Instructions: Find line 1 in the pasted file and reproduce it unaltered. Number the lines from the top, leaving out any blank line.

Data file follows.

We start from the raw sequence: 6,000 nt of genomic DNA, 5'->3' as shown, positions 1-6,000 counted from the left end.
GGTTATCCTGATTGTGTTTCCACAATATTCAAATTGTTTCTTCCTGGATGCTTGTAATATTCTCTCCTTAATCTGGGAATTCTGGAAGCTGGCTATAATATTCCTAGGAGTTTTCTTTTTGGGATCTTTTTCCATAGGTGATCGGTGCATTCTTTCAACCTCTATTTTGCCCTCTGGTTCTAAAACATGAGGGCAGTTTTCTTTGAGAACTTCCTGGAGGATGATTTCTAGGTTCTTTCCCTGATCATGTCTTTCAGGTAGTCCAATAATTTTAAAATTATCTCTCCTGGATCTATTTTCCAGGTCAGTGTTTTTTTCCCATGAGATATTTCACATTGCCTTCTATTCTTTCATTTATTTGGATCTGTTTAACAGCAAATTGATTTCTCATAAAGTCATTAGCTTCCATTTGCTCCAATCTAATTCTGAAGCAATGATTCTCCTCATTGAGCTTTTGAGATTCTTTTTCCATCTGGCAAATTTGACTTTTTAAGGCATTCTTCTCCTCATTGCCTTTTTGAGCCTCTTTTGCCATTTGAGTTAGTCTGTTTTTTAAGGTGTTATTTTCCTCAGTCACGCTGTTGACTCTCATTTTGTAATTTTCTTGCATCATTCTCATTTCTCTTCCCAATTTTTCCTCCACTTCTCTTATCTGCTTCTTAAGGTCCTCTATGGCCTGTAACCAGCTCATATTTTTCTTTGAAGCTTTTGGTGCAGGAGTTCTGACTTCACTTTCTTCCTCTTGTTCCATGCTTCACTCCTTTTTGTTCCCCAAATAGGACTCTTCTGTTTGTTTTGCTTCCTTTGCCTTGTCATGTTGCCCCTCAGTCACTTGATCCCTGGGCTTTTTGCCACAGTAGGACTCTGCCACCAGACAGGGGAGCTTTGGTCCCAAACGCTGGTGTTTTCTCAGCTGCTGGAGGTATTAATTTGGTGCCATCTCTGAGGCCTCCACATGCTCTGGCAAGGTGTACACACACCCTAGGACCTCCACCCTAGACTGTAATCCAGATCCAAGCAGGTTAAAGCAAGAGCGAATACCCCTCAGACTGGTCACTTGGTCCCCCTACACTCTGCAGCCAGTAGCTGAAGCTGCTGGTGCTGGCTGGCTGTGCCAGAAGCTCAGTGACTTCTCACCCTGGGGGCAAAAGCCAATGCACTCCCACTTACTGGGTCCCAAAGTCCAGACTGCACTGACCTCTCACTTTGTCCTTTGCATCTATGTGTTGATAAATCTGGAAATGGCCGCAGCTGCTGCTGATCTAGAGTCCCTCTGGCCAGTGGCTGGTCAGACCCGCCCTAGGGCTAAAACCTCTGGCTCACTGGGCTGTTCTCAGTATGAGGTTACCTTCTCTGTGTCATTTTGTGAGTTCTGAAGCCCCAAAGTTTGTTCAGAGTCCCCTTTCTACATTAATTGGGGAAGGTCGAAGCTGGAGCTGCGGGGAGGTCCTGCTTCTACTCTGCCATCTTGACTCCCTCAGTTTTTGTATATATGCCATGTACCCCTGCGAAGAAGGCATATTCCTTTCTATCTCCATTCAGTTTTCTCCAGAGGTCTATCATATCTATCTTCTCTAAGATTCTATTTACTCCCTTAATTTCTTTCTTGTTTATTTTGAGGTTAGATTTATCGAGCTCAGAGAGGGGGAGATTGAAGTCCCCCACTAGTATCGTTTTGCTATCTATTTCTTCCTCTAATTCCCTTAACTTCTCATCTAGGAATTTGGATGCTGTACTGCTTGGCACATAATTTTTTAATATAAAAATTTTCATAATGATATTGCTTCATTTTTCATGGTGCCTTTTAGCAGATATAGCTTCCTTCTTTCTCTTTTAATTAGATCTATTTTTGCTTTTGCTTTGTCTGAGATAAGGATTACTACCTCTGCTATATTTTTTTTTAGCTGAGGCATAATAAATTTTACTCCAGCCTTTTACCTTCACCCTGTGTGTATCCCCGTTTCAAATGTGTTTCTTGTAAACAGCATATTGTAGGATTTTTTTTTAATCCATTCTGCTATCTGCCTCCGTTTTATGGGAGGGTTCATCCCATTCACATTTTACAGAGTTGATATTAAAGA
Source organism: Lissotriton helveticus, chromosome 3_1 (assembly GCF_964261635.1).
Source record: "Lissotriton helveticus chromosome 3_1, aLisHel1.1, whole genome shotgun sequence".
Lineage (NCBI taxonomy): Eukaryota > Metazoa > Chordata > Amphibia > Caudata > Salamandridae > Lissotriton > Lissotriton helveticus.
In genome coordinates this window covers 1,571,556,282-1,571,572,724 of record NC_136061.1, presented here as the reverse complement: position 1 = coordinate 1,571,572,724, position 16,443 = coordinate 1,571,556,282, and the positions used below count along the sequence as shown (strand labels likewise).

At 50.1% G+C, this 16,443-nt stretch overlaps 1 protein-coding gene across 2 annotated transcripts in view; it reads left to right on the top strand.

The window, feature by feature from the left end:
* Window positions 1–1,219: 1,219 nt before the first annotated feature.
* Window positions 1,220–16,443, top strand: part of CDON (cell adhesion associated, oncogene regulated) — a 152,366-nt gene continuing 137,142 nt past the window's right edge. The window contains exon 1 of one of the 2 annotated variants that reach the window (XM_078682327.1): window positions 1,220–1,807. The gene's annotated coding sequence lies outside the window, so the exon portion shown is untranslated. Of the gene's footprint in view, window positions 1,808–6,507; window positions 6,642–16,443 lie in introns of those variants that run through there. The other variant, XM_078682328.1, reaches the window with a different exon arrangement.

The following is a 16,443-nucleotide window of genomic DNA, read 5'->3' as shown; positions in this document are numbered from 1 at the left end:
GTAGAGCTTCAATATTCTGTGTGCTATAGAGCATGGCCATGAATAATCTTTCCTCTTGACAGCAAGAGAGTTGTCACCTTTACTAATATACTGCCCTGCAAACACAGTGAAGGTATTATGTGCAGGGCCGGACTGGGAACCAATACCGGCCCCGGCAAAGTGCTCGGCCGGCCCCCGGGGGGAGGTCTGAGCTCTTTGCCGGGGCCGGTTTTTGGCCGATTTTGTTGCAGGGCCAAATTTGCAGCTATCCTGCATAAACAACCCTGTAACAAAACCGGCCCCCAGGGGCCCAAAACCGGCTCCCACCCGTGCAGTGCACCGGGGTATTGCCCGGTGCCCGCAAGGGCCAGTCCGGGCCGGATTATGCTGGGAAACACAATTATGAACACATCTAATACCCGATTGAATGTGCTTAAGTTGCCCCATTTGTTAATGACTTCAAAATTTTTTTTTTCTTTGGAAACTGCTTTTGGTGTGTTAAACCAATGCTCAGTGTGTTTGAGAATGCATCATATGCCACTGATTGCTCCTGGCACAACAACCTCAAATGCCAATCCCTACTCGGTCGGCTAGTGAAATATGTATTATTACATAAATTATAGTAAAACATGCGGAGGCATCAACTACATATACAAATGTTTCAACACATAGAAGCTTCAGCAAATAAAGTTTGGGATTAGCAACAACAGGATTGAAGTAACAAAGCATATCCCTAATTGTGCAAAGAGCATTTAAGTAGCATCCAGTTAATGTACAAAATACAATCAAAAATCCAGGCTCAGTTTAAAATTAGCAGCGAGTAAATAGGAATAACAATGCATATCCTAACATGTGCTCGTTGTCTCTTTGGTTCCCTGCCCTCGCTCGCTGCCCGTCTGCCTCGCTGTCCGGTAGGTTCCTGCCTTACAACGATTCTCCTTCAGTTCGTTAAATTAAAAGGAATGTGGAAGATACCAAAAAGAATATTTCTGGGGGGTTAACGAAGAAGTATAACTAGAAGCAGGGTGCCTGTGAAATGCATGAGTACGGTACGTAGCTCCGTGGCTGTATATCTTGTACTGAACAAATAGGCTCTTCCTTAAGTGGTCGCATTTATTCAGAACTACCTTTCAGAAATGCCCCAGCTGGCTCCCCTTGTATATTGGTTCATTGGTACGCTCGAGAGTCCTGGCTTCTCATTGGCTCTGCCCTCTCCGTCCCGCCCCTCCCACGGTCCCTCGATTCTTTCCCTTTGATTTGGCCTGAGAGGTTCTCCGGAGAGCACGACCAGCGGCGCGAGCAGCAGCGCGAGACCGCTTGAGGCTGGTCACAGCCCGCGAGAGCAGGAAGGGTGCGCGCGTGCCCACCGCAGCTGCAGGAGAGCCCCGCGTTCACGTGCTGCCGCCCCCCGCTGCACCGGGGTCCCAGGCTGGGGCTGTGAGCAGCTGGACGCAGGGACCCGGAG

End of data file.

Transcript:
We start from the raw sequence: 6,000 nt of genomic DNA, 5'->3' as shown, positions 1-6,000 counted from the left end.